Tom White

Freelance Visual Journalist, Educator and Artist
   
Indigenous Land Rights in Sarawak
Location: Singapore
Nationality: British
Biography: I grew up in Bradford, West Yorkshire in the north of England and am currently based in Singapore where I work as a freelance photographer, educator and curator. My work has been published and exhibited internationally. I currently hold a part... MORE
Public Story
Indigenous Land Rights in Sarawak
Copyright Tom White 2022
Updated Jun 2020
Location Sarawak
Topics Black and White, Documentary, Editorial, Environment, Forest, Globalization, Photography, Photojournalism, Water, Workers Rights

Sarawak is the largest of thirteen states that make up Malaysia and is situated on the island of Borneo, which is shared between Malaysia, Indonesia and Brunei and contains some of the oldest tropical rainforest in the world.


Agriculture, logging, mining and oil and gas extraction dominate Borneo's economy. Plans for multiple hydro-electric projects in Sarawak have drawn controversy, as have the much greater publicised issues of palm oil production and logging, both drivers of deforestation.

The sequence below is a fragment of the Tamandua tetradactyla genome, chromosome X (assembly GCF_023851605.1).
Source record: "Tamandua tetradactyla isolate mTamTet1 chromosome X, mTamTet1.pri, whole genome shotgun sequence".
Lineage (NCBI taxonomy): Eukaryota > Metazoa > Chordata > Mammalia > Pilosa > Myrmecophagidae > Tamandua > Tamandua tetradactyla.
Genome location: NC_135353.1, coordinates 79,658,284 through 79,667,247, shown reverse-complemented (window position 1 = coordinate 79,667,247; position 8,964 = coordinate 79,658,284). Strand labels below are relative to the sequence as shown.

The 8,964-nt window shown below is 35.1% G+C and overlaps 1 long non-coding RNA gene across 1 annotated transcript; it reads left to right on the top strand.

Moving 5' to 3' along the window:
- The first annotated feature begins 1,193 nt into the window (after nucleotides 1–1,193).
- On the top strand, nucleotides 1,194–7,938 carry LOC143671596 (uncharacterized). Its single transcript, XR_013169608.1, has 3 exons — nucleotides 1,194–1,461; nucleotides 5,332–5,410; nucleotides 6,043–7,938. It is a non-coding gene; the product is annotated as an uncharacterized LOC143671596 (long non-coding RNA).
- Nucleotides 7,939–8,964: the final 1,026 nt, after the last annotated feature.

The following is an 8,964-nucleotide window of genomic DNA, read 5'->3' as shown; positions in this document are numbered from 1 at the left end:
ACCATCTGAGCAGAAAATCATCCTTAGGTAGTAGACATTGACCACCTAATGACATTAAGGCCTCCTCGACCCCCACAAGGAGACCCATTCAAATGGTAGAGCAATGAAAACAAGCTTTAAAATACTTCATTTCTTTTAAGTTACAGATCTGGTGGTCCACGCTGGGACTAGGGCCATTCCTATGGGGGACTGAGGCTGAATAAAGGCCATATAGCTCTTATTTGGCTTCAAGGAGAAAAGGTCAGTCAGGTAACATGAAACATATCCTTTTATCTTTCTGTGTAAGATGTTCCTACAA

Malaysia is the second largest producer of Palm oil after Indonesia. According to the Malaysian Palm Oil Board, as of December 2012, palm oil plantation accounted for a total land use of 51,000 km2 in Malaysia. It makes up 77% of agricultural land or about 15% of total land area in Malaysia. Criticism of the Palm oil industry has focused on deforestation, monoculture farming practices and labour exploitation.


Logging, along with Palm oil plantations, are a highly visible cause of environmental damage. Crude logging techniques, illegal cutting, construction of logging roads and timber camps all contribute to a depreciation of ecosystems and destruction of habitat upon which local indigenous people and wildlife depend.


The proposed Baram dam project was cancelled in mid 2015 by Chief Minister Tan Sri Adenan Satem. With the death of Adenan Satem in early 2017, Sarawak’s indigenous community hopes the new Chief Minister Datuk Amar Abang Johari Openg will not re-instate the dam’s construction. About 20,000 people in 30 villages would lose their homes or lands to the flooding, if the dam was to be built.


Save Rivers, a conservation group opposed to the dam has proposed smaller-scale hydroelectric and solar projects as an alternative to large scale mega dam projects.

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